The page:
Well darlings…………. I just cooked ‘the’ chocolate cake. What else is there to do while in such doldrums? It is a very FINE cake, this one. Almost macaroon- like with the crushed almonds, almond meal and whipped egg whites. After being throughly satisfied with a lovely chocolate buttermilk cake I found and then Anna Gare’s good recipe, I thought the search was over, and we were good for amazing choc cake recipes. But no! Enter The Cake Mistress. I came across this blog quite by chance, and her entry for this recipe is quite hilarious as she likens her feeling for this cake to her passion for Johnny Depp. (These days the jury's out on said actor, but let's not detract from CHOCOLATE CAKE!) It just seemed like at this very moment with so many momentous things happening in the world, I had to cook a momentous cake. So here with my love and hugs, is the Cake Mistress’s recipe for her Flourless Chocolate Cake. Please try not to worry too much about everything going on; focus n your wonderful lives. The troubles of the world are sometimes unfathomable. Count your blessings, hug your friends, and keep those telephone calls home coming.  Dad and I miss you! xoxo

Flourless Chocolate Cake Ingredients •    200g dark chocolate, chopped ( I use two blocks of Lindt 70%) •    125g unsalted butter, chopped •    225g brown sugar (I've reduced it over the years to 200g) •    100g almond meal (use hazelnut meal if you prefer) •    100g almonds, coarsely chopped and toasted (optional) •    5 large eggs, separated •    1 pinch of cream of tartar •    1 tablespoon of icing sugar/cocoa powder or a mix

Directions 1.    Preheat the oven to 180 degrees Celsius. Line the base and sides of a 20cm round cake tin with non-stick baking paper. 2.    Make a “double-boiler” to melt the chocolate and butter: Bring a large saucepan of water to the boil. Place the chopped chocolate and butter into a heatproof bowl and place the bowl over the hot saucepan to allow the ingredients to melt. Stir occasionally. 3.    Once all is melted, stir in the brown sugar, almond meal and almonds until the mixture is smooth. Allow to cool slightly, then add the egg yolks gradually, stirring each time. 4.    Meanwhile, place the five egg whites into a clean dry bowl with a pinch of cream of tartar. The egg whites will form the structure of the cake, so it’s important they’re well beaten. Using a hand whisk, electric beater or stand mixer, beat the eggs slowly at first until they are foamy and then gradually increase the speed every few minutes. (If you go straight to high speed, you increase the chance of your cake collapsing). Continue beating until firm peaks form. Don’t worry if you overbeat the eggs because you’ll beat some of the air out next. 5.    Gently fold the egg whites into the chocolate mixture. The chocolate mix is quite heavy, so don’t worry if you need to stir quite a bit at this stage. Stop when the eggs are just incorporated with the chocolate. 6.    Pour the cake batter into the tin and bake for 45-50 minutes until a firm crust forms on the top. Leave the cake to cool completely in the tin before attempting to remove. Once cool, sift cocoa powder over the top.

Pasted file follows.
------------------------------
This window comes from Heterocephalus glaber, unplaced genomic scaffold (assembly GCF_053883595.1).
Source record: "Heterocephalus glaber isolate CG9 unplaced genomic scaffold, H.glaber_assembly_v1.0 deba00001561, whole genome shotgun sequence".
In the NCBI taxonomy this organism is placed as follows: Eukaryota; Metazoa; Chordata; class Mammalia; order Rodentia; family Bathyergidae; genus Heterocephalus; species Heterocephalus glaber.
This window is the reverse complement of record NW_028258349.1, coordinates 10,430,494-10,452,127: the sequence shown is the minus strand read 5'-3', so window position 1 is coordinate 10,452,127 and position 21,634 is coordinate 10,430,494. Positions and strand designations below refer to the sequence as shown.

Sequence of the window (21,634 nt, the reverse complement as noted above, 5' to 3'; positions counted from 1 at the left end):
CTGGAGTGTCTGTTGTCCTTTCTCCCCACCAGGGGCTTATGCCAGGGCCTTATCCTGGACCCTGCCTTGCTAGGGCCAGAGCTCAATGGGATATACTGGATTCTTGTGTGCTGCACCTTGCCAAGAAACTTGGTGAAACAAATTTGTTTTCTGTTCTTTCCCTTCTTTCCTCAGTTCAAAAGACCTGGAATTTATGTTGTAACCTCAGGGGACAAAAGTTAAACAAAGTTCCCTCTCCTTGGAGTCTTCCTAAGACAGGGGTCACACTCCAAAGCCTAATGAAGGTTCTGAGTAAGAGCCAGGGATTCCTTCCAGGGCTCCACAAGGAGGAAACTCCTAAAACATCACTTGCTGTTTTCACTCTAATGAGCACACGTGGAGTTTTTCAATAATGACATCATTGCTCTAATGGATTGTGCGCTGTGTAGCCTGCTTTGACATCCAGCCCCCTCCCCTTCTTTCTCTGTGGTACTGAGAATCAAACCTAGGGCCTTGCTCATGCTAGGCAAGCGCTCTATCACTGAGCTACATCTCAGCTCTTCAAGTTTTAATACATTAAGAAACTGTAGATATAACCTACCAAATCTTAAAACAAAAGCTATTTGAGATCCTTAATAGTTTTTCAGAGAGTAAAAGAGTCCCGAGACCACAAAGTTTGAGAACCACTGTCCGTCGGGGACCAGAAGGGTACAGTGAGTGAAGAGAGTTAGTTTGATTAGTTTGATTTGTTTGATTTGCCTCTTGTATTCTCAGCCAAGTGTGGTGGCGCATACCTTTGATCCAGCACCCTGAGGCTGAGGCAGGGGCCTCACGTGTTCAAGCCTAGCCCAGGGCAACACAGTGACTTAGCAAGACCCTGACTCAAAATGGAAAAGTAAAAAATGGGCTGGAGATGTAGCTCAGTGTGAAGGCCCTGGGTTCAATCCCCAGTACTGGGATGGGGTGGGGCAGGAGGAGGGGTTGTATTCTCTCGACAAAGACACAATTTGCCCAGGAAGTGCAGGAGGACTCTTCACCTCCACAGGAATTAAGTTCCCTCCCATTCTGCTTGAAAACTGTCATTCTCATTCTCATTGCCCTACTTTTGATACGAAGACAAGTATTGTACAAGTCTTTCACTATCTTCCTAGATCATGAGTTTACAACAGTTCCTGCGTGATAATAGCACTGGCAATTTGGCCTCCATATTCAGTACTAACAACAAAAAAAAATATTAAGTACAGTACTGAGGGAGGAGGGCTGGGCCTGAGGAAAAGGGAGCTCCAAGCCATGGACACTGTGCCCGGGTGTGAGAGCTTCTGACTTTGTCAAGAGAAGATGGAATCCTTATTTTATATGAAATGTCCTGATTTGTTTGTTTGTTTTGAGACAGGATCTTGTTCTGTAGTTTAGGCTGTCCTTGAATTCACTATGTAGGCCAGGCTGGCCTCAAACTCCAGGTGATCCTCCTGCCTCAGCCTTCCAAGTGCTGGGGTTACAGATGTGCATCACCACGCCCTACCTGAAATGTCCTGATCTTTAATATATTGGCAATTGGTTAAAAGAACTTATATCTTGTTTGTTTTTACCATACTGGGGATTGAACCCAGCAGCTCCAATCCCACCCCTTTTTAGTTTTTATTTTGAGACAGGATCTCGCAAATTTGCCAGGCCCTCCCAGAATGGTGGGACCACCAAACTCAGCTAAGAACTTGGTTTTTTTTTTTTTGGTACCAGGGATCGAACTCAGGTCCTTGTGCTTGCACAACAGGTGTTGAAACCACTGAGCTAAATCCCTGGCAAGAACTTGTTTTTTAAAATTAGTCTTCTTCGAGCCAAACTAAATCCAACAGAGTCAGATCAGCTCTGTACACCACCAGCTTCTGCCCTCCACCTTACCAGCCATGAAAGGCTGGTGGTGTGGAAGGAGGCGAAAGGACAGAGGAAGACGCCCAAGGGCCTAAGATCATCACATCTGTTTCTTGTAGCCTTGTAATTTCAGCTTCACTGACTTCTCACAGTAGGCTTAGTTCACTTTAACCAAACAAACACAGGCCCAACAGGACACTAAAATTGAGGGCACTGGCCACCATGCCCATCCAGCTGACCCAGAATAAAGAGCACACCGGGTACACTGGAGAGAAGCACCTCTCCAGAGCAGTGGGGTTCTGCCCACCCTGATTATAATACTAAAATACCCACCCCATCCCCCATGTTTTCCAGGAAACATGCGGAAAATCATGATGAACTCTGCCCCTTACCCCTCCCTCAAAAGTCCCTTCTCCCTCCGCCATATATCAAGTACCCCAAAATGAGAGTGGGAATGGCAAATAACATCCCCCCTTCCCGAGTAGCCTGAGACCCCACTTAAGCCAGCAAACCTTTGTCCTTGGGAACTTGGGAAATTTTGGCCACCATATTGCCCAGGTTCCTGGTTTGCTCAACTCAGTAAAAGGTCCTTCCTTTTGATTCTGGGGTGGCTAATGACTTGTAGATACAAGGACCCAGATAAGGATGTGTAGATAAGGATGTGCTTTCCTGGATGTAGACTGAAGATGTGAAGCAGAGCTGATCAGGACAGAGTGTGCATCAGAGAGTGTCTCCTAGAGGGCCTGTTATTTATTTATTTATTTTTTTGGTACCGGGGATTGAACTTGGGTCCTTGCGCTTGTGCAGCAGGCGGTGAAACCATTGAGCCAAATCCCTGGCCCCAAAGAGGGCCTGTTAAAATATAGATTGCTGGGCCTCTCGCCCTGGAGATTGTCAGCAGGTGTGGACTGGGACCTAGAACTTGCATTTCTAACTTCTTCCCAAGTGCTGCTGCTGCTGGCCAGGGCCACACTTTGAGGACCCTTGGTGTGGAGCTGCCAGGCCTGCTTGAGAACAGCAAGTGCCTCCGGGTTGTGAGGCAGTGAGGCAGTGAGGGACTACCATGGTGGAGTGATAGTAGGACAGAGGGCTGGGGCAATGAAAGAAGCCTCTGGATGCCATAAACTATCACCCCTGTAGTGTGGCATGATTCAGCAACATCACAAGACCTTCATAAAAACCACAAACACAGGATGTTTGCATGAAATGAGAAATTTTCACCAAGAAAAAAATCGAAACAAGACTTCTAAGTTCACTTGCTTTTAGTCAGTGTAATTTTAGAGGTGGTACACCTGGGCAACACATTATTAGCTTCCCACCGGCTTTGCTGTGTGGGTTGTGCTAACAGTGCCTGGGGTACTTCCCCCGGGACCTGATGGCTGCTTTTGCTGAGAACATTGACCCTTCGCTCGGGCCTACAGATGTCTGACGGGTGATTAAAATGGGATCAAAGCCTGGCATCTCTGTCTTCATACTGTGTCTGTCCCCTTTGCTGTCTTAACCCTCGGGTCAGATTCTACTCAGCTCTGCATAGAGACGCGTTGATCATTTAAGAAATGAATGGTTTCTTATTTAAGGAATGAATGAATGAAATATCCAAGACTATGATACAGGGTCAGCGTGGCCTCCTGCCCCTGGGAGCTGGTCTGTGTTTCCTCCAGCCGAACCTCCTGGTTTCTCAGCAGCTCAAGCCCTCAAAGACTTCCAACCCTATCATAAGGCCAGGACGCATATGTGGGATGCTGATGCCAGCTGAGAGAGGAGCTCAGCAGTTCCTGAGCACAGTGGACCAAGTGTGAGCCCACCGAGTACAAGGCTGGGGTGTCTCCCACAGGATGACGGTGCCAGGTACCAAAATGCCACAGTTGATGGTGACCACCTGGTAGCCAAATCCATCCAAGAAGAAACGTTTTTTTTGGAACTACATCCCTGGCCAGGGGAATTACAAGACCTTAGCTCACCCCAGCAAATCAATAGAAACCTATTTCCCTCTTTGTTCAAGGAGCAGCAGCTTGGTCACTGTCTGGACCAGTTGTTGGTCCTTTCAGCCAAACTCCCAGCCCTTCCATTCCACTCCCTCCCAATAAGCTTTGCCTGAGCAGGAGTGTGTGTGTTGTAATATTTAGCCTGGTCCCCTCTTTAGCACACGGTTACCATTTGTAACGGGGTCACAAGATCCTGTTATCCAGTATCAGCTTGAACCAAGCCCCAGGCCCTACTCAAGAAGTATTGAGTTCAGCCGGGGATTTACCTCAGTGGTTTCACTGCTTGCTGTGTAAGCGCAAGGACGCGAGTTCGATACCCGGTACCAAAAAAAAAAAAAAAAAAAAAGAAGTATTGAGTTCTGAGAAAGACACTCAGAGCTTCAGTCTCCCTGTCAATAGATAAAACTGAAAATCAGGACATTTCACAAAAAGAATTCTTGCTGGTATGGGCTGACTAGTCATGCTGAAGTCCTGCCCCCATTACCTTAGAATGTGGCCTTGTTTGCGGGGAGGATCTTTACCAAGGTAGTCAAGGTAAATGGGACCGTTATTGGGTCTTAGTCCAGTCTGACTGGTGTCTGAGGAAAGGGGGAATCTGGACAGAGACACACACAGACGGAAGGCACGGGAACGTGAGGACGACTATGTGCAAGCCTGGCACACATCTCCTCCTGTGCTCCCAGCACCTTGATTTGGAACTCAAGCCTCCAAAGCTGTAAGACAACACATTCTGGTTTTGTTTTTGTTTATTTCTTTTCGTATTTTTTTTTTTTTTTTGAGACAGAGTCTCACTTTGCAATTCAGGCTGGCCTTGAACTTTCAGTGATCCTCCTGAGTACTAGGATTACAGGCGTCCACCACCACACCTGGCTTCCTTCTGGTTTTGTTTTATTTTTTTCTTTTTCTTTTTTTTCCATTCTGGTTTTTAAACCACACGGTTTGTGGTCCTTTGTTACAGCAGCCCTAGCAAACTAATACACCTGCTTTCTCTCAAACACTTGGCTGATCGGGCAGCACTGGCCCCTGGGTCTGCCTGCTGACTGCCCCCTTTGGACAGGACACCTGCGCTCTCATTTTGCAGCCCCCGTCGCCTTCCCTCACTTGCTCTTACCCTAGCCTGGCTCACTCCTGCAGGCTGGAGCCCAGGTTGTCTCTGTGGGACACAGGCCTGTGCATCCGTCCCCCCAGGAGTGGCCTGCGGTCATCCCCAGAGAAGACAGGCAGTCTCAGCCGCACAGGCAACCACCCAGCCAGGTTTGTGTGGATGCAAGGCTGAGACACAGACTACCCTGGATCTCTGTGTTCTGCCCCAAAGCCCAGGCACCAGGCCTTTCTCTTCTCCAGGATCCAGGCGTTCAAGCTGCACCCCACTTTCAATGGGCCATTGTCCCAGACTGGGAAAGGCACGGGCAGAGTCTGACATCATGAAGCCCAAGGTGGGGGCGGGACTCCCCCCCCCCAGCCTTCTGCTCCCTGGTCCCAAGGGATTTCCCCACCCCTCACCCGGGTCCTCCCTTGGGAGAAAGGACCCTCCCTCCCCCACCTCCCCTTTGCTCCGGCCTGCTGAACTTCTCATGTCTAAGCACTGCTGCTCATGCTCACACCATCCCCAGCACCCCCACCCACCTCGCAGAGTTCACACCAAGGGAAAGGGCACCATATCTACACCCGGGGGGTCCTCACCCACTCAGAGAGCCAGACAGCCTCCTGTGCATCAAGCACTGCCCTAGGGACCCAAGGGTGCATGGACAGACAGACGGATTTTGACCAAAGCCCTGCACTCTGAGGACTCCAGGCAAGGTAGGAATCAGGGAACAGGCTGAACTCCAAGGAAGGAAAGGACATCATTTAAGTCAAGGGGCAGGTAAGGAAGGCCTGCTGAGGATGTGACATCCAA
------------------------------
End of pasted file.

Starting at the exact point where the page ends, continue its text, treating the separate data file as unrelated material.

At the melting the chocolate and butter stage, I add a teaspoon of instant coffee powder and stir well.

When folding in the almond meal, I also add a teaspoonful of vanilla bean essence.

I lay a decorative trivet or a woven placemat over the cooled cake before dusting with sugar to achieve a pretty pattern on the cake top.